This quote explains precisely why reading is one of my favourite pastimes and I believe the reading of some works of literature at some point in one’s life to be essential. However, I would also like to argue that there is another component to developing this kind of understanding – cross-generational relationships.
With the rapidly changing definition of a family, as well as the shrinking of the average household, it is all too common for most of our friendships and/or meaningful relationships to be with our peers, or at most with our parents. And yet cross-generational interactions are inevitable in our everyday lives. Often these can be fraught with miscommunications and general awkwardness, but this is no reason to avoid them. In fact, this is all the more a reason to invest oneself in cross-generational relationships.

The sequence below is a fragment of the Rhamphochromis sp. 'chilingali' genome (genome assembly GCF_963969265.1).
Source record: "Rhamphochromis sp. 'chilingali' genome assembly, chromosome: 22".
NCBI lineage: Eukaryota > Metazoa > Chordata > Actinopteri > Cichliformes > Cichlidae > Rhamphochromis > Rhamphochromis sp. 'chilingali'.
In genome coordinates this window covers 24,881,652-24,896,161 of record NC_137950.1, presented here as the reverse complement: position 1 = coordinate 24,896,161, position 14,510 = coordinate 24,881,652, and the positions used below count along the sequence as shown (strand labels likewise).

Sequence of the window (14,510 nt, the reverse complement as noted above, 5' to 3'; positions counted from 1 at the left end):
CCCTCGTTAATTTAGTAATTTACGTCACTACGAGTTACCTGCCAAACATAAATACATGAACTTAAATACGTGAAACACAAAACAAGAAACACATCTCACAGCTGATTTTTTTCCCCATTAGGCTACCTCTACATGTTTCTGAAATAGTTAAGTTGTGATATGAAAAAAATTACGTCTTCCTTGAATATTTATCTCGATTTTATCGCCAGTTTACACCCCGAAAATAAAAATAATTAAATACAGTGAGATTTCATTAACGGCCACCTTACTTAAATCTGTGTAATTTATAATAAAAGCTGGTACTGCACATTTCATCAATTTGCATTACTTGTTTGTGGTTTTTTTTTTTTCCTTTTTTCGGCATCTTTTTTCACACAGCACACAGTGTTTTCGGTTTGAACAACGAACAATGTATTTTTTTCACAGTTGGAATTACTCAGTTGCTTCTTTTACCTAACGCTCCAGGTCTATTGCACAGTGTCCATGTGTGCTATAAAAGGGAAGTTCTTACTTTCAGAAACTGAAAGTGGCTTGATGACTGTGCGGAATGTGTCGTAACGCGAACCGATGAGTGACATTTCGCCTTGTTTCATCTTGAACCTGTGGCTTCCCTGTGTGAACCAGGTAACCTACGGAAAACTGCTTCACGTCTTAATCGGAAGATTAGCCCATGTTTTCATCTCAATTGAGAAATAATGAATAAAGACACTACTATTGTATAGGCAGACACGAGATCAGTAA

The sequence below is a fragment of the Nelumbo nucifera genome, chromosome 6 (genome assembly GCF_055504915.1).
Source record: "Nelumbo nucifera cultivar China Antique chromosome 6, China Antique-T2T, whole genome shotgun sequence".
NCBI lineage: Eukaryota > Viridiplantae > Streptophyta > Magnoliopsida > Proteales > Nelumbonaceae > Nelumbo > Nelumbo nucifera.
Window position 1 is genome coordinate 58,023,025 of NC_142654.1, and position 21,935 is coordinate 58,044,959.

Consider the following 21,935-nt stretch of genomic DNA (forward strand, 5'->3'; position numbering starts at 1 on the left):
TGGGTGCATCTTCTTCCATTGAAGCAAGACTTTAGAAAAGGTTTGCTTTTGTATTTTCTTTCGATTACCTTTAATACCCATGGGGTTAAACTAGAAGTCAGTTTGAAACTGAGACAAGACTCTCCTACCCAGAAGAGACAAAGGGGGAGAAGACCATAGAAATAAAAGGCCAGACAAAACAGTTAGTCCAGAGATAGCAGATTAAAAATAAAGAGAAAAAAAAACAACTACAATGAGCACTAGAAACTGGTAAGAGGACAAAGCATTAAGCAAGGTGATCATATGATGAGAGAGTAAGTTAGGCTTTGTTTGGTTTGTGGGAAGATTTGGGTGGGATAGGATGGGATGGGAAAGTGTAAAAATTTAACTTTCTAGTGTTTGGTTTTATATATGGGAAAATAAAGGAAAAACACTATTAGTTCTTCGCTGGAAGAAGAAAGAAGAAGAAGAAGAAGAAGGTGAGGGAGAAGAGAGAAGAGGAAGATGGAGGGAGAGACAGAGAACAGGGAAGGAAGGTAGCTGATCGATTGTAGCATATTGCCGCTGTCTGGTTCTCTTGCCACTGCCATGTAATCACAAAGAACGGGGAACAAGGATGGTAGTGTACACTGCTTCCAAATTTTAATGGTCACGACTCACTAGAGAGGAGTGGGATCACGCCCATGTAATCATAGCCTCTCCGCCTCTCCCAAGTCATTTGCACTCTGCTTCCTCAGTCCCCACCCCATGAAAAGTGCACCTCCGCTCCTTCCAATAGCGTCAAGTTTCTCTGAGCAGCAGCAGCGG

When you are friends with a mother and a daughter, you receive a double dose of the usual complaints about parents/children, often about the same situation. And it is this extra dose of complaints that allows you to see the daughter as neither a spoiled brat nor the perfect child and the mother as neither a selfless martyr nor an unjust tyrant. Instead, you learn to see them for what they are: complex individuals with contradictory personal traits, who frequently behave in a morally ambiguous manner. In short, you learn to see people (including yourself) for what they are – human.